Whatever the outdoor project, take the time before you begin to make sure you have the rights tools for the job, and always inspect electric tools for frayed cords, cracks in the insulation and proper connections.
Tools that are used outdoors have a higher risk of wear and tear. Replace any damaged tools. It is never worth the risk of injury. When purchasing new extension cords, power tools or other equipment for projects, remember to only buy products that have been certified by a recognized safety laboratory, such as UL, ETL or CSA.
Not all electric tools are able to reach the work area, so be sure you use the appropriate extension cord. Only use extension cords that are rated for outdoor use when working outside, and remember, extension cords are for temporary use only.
Use heavy-duty, three-prong extension cords for tools with three-prong plugs. Never remove or bend back the third prong on an extension cord so it fits in a two-prong outlet. The third prong is a safety feature designed to reduce the risk of electrocution or shock. If the plug does not fit into the outlet, the outlet needs replaced.
Keep your work area tidy to reduce the risk of tripping, and do not allow your power cords to tangle. When the project is finished, neatly put your tools away in a dry area. Do not leave tools outdoors.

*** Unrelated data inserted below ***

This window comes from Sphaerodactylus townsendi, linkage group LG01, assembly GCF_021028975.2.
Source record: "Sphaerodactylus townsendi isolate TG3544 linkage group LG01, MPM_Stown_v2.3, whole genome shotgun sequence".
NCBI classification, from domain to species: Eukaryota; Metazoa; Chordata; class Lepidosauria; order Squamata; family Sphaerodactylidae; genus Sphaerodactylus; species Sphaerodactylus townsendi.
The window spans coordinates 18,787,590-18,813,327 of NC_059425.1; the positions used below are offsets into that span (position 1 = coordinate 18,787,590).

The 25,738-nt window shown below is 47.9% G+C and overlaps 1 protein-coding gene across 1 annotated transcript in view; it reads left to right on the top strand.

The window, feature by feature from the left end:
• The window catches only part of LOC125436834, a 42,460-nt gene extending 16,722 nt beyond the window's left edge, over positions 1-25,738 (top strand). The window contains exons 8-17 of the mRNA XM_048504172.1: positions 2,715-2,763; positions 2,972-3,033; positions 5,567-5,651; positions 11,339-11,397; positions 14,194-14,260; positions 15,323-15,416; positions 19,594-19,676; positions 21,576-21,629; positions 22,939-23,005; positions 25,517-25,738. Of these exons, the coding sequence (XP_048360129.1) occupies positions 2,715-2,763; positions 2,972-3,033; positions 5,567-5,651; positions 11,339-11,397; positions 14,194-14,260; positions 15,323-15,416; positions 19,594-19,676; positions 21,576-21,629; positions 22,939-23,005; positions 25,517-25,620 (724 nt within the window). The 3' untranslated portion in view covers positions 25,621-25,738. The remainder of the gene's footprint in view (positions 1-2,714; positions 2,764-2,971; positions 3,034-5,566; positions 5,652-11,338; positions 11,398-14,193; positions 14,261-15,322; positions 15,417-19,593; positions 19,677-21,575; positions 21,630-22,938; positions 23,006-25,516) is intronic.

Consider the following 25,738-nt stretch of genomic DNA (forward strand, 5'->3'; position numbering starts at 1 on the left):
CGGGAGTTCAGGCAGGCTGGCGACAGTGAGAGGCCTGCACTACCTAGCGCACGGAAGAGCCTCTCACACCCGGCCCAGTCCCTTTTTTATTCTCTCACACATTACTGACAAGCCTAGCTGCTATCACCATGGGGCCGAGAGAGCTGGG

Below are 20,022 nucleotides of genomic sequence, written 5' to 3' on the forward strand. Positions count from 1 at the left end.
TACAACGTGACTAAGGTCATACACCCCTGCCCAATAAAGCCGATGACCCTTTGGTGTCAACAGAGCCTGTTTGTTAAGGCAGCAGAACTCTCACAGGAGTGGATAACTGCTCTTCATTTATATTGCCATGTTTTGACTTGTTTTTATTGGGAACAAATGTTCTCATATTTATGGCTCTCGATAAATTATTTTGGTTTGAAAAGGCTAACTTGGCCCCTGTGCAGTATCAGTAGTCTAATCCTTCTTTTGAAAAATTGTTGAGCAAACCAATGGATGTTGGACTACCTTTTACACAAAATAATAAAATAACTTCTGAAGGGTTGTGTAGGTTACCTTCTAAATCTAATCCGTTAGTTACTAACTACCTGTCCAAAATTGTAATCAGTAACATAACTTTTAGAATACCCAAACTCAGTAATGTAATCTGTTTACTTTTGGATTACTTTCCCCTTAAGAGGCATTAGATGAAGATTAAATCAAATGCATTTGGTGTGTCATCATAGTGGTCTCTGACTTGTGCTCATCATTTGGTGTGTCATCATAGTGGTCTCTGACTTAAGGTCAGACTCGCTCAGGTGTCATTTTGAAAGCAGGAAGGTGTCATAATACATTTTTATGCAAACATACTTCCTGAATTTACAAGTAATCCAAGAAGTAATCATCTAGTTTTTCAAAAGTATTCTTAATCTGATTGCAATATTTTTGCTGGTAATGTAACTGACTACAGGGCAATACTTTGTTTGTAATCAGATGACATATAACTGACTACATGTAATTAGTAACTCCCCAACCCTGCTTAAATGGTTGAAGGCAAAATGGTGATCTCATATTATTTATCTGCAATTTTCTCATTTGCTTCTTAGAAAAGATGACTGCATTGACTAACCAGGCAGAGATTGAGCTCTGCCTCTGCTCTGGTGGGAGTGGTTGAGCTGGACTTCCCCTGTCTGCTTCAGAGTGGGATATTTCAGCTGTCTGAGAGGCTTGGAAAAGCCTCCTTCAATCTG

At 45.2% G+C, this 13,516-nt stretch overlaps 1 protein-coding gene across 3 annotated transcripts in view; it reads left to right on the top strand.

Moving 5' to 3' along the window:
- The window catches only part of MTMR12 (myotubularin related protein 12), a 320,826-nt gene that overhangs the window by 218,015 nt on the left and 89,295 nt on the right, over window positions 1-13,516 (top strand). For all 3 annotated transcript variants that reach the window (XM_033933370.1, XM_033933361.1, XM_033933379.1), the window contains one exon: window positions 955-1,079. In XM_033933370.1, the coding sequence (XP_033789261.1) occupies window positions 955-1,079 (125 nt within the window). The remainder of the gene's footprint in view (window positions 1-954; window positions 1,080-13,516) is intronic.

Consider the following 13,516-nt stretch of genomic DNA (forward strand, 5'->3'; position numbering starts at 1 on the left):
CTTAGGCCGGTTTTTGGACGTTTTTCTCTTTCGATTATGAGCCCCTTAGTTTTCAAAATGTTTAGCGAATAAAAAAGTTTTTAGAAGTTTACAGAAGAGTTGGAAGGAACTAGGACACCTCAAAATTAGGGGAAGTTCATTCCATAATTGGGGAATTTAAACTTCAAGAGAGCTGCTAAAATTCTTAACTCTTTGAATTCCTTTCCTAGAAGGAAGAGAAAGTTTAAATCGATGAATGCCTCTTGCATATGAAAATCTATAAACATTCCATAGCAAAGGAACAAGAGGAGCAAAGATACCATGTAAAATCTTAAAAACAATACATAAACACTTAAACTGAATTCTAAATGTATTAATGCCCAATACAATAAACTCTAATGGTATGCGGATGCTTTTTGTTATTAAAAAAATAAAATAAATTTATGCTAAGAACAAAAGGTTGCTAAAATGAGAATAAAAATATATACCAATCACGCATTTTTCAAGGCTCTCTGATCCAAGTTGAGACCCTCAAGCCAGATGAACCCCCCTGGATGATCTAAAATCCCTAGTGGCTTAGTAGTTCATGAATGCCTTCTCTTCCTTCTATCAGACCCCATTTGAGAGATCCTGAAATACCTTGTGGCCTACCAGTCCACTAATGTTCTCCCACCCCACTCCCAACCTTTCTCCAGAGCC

Electricity and water are a dangerous combination. If it is raining or the ground is wet, do not use electric tools. Never use electrical appliances or touch circuit breakers or fuses when you are wet or standing in water. Keep electric equipment at least 10 feet from wet areas.
Take steps such as making sure outdoor outlets are equipped with ground fault circuit interrupters. If your outdoor outlets don’t have them, use a portable GFCI. It is recommended that GFCIs be tested monthly, or before every use for portable ones, to ensure they are working properly.
Look up and around you before the start of a project. Always be aware of the location of power lines, particularly when using long tools like ladders, pool skimmers, and pruning poles. Keep equipment and yourself at least 10 feet from lines at all times.